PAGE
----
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ORGANISATION OF WORKING TIME ACT, 1997
Text of Council Directive
COUNCIL DIRECTIVE 93/104/EC of 23 November 1993
concerning certain aspects of the organization of working time
THE COUNCIL OF THE EUROPEAN UNION,
Having regard to the Treaty establishing the European Community, and in particular Article 118a thereof,
Whereas Article 118a of the Treaty provides that the Council shall adopt, by means of directives, minimum requirements for encouraging improvements, especially in the working environment, to ensure a better level of protection of the safety and health of workers;
Whereas, under the terms of that Article, those directives are to avoid imposing administrative, financial and legal constraints in a way which would hold back the creation and development of small and medium sized undertakings;
Whereas the provisions of Council Directive 89/391/EEC of 12 June 1989 on the introduction of measures to encourage improvements in the safety and health of workers at work(4) are fully applicable to the areas covered by this Directive without prejudice to more stringent and/or specific provisions contained therein;
Whereas the Community Charter of the Fundamental Social Rights of Workers, adopted at the meeting of the European Council held at Strasbourg on 9 December 1989 by the Heads of State or of Government of 11 Member States, and in particular points 7, first subparagraph, 8 and 19, first subparagraph, thereof, declared that:
‘7. The completion of the internal market must lead to an improvement in the living and working conditions of workers in the European Community. This process must result from an approximation of these conditions while the improvement is being maintained, as regards in particular the duration and organization of working time and forms of employment other than open-ended contracts, such as fixed-term contracts, part-time working, temporary work and seasonal work.
8. Every worker in the European Community shall have a right to a weekly rest period and to annual paid leave, the duration of which must be progressively harmonized in accordance with national practices.
19. Every worker must enjoy satisfactory health and safety conditions in his working environment. Appropriate measures must be taken in order to achieve further harmonization of conditions in this area while maintaining the improvements made.’;
Whereas the improvement of workers' safety, hygiene and health at work is an objective which should not be subordinated to purely economic considerations;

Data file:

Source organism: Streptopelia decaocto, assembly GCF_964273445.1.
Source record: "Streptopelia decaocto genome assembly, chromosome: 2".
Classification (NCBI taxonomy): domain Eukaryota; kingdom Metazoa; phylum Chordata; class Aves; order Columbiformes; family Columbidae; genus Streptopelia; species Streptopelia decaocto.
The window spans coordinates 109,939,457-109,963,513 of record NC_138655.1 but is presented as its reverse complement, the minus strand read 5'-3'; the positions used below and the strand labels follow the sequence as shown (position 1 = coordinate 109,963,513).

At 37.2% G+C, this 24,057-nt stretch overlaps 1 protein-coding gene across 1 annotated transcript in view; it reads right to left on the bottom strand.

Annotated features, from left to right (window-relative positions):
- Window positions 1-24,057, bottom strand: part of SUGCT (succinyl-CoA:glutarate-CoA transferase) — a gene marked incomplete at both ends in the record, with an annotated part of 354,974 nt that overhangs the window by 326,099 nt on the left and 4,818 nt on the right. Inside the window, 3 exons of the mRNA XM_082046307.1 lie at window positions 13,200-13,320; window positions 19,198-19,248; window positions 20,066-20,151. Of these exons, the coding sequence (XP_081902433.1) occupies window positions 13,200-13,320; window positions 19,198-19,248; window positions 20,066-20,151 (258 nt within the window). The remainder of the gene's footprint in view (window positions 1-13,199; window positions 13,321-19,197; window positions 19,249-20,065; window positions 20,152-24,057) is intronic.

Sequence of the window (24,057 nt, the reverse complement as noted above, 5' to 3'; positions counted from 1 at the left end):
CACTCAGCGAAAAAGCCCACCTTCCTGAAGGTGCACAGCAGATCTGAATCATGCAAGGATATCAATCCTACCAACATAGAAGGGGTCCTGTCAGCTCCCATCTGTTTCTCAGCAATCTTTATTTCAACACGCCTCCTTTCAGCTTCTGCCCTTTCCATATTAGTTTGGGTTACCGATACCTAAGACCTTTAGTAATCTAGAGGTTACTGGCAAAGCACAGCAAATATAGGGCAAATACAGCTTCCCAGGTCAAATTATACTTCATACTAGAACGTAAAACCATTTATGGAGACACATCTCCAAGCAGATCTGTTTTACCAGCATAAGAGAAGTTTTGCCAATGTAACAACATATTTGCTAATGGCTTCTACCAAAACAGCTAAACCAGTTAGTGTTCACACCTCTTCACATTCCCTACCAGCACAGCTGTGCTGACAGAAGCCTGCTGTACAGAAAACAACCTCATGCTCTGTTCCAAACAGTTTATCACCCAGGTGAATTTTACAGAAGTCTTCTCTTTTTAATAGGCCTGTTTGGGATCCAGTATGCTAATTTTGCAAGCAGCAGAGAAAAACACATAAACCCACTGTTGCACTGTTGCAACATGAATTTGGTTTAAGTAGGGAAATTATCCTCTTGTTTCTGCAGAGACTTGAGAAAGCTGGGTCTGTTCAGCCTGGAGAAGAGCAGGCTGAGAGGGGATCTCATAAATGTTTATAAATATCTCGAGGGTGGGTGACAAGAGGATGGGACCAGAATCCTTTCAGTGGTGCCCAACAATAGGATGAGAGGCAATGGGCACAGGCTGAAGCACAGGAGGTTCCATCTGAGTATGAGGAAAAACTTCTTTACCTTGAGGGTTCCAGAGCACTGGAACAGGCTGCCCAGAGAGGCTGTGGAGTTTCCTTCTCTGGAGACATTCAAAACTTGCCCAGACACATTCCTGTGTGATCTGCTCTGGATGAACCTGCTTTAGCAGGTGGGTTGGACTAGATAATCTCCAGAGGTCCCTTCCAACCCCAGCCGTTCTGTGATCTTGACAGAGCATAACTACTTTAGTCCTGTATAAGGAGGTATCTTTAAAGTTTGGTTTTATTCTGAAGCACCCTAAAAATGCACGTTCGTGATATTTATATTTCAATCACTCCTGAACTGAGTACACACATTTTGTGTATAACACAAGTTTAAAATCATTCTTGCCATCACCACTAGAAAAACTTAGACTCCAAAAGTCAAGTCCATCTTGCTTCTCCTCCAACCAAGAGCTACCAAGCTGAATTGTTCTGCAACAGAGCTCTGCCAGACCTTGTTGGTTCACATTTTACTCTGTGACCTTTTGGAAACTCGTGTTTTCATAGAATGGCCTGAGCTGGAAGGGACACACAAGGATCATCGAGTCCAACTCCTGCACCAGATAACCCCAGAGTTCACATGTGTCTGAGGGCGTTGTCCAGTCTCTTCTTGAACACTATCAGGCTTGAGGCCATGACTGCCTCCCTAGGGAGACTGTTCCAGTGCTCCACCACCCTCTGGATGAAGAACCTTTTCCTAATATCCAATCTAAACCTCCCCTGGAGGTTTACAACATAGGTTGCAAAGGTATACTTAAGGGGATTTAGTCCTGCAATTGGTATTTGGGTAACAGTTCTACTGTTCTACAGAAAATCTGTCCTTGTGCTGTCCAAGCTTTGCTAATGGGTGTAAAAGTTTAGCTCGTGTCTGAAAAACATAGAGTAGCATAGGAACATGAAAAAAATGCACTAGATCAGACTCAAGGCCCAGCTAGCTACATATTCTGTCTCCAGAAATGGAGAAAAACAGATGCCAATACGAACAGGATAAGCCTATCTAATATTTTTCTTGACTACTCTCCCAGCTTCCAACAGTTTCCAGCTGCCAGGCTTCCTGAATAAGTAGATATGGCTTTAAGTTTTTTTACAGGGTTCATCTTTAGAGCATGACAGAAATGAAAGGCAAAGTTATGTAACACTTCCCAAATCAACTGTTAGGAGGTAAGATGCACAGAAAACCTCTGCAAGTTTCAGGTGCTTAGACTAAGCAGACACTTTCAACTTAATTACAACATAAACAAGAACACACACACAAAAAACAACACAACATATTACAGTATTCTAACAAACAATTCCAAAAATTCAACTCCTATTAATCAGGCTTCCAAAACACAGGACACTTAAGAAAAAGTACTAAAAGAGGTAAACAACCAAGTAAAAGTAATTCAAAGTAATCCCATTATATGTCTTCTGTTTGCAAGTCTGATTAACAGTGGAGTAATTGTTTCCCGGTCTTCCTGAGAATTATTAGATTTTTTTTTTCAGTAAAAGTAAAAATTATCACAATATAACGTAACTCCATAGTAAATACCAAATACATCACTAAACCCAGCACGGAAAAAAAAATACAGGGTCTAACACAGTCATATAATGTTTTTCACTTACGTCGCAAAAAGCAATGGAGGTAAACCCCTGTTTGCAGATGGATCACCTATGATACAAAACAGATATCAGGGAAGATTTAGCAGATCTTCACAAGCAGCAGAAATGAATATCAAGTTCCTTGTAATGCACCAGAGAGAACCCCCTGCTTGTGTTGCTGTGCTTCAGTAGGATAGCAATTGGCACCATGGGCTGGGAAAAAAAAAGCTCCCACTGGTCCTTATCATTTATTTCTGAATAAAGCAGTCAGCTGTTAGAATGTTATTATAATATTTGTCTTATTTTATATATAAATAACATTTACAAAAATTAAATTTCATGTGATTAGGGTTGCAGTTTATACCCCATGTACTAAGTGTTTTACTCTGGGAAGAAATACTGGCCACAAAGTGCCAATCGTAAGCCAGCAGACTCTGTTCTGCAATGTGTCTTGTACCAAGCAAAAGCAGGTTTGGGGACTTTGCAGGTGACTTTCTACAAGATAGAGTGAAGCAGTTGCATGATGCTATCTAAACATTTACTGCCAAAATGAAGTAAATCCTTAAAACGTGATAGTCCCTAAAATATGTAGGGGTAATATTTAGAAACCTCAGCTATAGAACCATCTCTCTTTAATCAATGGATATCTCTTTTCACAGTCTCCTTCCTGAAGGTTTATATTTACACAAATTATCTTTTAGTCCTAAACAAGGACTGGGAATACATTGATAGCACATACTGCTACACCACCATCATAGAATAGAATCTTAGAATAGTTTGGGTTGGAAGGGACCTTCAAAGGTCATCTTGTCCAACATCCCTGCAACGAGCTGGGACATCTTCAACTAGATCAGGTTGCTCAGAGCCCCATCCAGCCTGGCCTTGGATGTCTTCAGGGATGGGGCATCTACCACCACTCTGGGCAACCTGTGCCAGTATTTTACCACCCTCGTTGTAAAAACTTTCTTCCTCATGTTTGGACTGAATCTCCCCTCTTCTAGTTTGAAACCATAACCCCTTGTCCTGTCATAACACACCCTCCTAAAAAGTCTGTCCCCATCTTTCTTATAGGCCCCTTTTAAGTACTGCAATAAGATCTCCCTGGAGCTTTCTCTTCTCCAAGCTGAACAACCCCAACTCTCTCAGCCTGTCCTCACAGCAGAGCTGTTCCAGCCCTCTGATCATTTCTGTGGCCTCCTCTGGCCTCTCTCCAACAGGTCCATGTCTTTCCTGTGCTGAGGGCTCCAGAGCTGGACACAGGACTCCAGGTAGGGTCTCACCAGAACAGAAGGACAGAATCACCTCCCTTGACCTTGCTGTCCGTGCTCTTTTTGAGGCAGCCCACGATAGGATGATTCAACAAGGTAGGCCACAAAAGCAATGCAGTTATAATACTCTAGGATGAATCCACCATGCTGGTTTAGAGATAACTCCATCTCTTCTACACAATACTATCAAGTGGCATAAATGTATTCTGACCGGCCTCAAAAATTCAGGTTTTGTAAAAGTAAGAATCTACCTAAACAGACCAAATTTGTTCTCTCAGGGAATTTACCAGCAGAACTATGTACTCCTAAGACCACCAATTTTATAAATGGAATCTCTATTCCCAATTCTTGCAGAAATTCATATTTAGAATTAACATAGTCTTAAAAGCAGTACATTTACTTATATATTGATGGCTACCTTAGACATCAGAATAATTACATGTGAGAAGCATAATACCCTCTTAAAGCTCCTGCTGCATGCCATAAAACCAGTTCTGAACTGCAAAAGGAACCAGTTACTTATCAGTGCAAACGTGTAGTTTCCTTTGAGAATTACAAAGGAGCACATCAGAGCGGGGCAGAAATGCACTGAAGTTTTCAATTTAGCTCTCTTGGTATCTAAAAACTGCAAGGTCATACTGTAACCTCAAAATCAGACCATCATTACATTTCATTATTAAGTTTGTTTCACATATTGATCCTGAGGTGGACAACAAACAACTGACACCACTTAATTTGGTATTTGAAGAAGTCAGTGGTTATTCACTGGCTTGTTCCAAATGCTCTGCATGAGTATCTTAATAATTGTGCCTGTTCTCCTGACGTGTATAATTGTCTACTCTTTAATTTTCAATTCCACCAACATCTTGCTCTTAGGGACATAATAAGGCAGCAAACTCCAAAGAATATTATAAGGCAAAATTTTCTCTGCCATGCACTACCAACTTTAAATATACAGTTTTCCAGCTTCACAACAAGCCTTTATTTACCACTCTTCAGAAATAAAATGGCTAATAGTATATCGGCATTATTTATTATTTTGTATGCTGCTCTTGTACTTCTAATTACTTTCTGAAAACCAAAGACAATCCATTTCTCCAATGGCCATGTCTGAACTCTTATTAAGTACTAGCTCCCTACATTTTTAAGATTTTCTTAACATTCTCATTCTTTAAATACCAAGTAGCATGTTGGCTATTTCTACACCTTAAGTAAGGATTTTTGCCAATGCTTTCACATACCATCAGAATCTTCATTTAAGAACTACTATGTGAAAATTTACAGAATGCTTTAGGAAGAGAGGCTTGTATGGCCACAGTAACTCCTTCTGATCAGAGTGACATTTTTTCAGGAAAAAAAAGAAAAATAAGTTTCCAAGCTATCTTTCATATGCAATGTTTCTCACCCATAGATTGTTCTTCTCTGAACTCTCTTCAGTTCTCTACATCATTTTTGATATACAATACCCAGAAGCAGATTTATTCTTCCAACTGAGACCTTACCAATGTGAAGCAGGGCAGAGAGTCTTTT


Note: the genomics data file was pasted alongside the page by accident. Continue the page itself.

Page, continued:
Whereas this Directive is a practical contribution towards creating the social dimension of the internal market;
Whereas laying down minimum requirements with regard to the organization of working time is likely to improve the working conditions of workers in the Community;
Whereas, in order to ensure the safety and health of Community workers, the latter must be granted minimum daily, weekly and annual periods of rest and adequate breaks; whereas it is also necessary in this context to place a maximum limit on weekly working hours;
Whereas account should be taken of the principles of the International Labour Organization with regard to the organization of working time, including those relating to night work;
Whereas, with respect to the weekly rest period, due account should be taken of the diversity of cultural, ethnic, religious and other factors in the Member States; whereas, in particular, it is ultimately for each Member State to decide whether Sunday should be included in the weekly rest period, and if so to what extent;
Whereas research has shown that the human body is more sensitive at night to environmental disturbances and also to certain burdensome forms of work organization and that long periods of night work can be detrimental to the health of workers and can endanger safety at the workplace;
Whereas there is a need to limit the duration of periods of night work, including overtime, and to provide for employers who regularly use night workers to bring this information to the attention of the competent authorities if they so request;
Whereas it is important that night workers should be entitled to a free health assessment prior to their assignment and thereafter at regular intervals and that whenever possible they should be transferred to day work for which they are suited if they suffer from health problems;
Whereas the situation of night and shift workers requires that the level of safety and health protection should be adapted to the nature of their work and that the organization and functioning of protection and prevention services and resources should be efficient;